TABLE 3______________________________________PATIENT GROUP ASSAY A ASSAY BNUMBER RESULTS (%) RESULTS (%)______________________________________1 (RA patients) 38 - sensitivity 36.1 - sensitivity2 (connective 93.9 - specificity 98.7 - specificitytissue patients)3 (non-connective 94.0 - specificity 99.4 - specificitytissue patients)______________________________________
It is evident from the above results, that the subject assay provides for substantially improved results, in having the same or better sensitivity as the agglutination assay, while having substantially fewer false positives. Furthermore, the positive results appear to relate more accurately with active disease, moderate to severe disease, activity index greater than 6, as compared to minimal disease activity, activity index less than 4. In addition, the subject assay allows for identification of determinants which are common to sheep and human IgG, so as to identify amino acid sequences associated with the binding of rheumatoid factor to immunoglobulins. With the subject assays, one has a much greater assurance that a positive result indicates active rheumatoid arthritis and not other degenerative diseases. Thus, treatments can be directed to the treatment of rheumatoid arthritis, with strong assurance of the existence of the disease.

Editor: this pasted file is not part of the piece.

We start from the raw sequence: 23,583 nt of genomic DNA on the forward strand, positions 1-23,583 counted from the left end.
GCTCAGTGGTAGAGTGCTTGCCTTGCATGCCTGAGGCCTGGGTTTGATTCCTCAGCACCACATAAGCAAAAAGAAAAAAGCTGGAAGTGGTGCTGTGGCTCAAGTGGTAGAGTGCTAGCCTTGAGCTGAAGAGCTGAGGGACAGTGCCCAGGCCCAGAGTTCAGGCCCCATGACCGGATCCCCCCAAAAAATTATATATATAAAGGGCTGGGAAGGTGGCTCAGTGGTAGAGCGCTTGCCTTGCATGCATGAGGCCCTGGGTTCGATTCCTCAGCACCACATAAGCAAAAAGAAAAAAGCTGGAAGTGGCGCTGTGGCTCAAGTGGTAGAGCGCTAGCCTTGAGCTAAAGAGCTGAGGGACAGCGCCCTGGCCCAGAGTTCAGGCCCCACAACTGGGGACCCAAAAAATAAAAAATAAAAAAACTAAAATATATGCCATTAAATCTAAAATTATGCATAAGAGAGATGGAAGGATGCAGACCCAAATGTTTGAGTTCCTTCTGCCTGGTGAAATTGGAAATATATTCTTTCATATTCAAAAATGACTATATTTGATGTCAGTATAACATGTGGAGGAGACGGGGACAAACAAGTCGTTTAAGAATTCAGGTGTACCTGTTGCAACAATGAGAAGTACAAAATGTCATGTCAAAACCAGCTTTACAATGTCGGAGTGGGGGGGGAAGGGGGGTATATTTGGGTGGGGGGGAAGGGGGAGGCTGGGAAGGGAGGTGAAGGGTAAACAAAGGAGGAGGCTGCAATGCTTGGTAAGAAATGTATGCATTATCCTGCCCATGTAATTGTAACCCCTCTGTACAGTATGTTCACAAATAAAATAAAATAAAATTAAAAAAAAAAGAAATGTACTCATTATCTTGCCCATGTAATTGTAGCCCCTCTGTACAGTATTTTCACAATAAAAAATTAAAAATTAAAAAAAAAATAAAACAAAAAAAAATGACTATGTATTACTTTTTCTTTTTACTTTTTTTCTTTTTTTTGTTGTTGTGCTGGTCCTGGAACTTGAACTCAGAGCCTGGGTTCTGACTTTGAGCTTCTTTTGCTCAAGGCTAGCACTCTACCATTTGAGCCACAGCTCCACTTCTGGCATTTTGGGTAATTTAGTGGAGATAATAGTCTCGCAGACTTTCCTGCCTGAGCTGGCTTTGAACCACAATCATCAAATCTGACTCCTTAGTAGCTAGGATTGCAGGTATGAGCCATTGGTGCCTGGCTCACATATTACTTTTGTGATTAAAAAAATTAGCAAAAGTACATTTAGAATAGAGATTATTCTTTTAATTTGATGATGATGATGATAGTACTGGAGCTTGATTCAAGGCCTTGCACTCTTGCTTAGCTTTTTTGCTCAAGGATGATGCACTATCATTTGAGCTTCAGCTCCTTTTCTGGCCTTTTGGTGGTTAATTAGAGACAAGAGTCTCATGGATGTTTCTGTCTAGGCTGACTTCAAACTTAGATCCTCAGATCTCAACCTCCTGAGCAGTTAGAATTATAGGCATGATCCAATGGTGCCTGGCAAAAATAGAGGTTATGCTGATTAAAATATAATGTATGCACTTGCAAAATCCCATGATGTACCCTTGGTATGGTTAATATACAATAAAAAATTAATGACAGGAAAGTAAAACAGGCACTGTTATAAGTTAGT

All publications and patent applications mentioned in this specification are indicative of the level of skill of those skilled in the art to which this invention pertains. All publications and patent applications are herein incorporated by reference to the same extent as if each individual publication or patent application was specifically and individually indicated to be incorporated by reference.
The invention now being fully described, it will be apparent to one of ordinary skill in the art that many changes and modifications can be made thereto without departing from the spirit or scope of the appended claims.